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Faculty of Biology, Chemistry & Earth Sciences

Physical Chemistry IV: Professor Dr. Anna Schenk

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New publication in Research SPJ on ultraporous hollow sponge reaction containers together with Andreas Greiner and Seema Agarwal.

26th May 2019

Our collaborative research together with Andreas Greiner and Seema Agarwal was recently published in Research SPJ.

Sponges are open cellular materials with numerous interesting features. However, the potential of compartmentalized sponges has not been fully explored, although many new properties and applications could be envisioned. We found that compartmentalized fibrous ultraporous polymer sponges with superhydrophobic surfaces could be designed as virtually wall-less reaction containers. With this, for example, the efficient removal of CO2 from water and the controlled mineralization of calcium carbonate are possible.The high porosity (>99%) and superhydrophobicity make these sponges ideal candidates to hold alkanolamine solution for absorbing CO2 and exchange gas through the walls of the sponges.The tubular sponge exhibits a much higher evaporation rate than a glass tube with the same diameter due to the much larger contact area between water and air. Therefore, the spongy reaction container also possesses a much faster adsorption rate, smaller equilibration time and higher efficiency for CO2 adsorption than the glass tube container. In addition, these tubular sponges are also utilized to precipitate calcium carbonate by ammonium carbonate decomposition, which can control the deposition rates and products by tailoring the porosity and surface chemistry in the future. These new sponges provide an ideal basis for numerous applications, for example, as breathable pipe lines for gas-liquid exchange, slag slurry carbonization, humidifier, and blood enricher.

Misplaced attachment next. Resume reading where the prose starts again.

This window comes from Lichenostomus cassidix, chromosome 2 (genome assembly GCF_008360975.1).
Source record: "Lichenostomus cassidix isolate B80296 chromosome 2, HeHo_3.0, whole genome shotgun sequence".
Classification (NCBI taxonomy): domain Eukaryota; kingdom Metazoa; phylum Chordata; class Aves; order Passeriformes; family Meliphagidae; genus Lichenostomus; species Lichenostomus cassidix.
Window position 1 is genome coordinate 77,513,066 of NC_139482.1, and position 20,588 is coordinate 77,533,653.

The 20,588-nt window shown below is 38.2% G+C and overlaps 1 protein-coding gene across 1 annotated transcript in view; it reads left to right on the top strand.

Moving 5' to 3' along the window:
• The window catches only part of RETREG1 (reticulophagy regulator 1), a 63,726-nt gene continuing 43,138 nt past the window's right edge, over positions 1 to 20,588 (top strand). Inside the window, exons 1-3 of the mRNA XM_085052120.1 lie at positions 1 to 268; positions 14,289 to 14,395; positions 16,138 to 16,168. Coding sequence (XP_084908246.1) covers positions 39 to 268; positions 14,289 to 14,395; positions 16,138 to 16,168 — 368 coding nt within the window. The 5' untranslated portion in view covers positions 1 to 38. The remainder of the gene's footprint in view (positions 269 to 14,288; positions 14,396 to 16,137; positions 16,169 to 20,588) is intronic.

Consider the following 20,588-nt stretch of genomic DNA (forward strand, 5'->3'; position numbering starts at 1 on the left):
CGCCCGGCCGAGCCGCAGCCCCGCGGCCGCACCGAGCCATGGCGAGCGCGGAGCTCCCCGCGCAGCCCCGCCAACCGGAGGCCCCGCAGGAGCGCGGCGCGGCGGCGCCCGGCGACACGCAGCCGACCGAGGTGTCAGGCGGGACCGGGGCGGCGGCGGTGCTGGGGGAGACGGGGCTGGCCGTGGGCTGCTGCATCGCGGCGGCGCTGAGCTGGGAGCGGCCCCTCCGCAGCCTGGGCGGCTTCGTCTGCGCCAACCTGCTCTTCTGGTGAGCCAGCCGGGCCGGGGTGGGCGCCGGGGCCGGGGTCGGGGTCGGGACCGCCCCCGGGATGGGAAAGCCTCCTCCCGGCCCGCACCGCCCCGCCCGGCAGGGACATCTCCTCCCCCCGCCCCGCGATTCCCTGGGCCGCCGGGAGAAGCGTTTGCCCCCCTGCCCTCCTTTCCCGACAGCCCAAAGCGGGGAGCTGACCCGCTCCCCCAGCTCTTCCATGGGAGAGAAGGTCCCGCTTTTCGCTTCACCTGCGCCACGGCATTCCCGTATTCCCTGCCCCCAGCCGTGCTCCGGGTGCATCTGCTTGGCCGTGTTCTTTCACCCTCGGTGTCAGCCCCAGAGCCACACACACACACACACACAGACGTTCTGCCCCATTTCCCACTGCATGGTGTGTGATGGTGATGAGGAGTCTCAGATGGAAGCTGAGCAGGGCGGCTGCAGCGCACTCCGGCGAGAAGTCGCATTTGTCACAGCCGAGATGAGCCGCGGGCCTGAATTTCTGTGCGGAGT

Read more about this project here.

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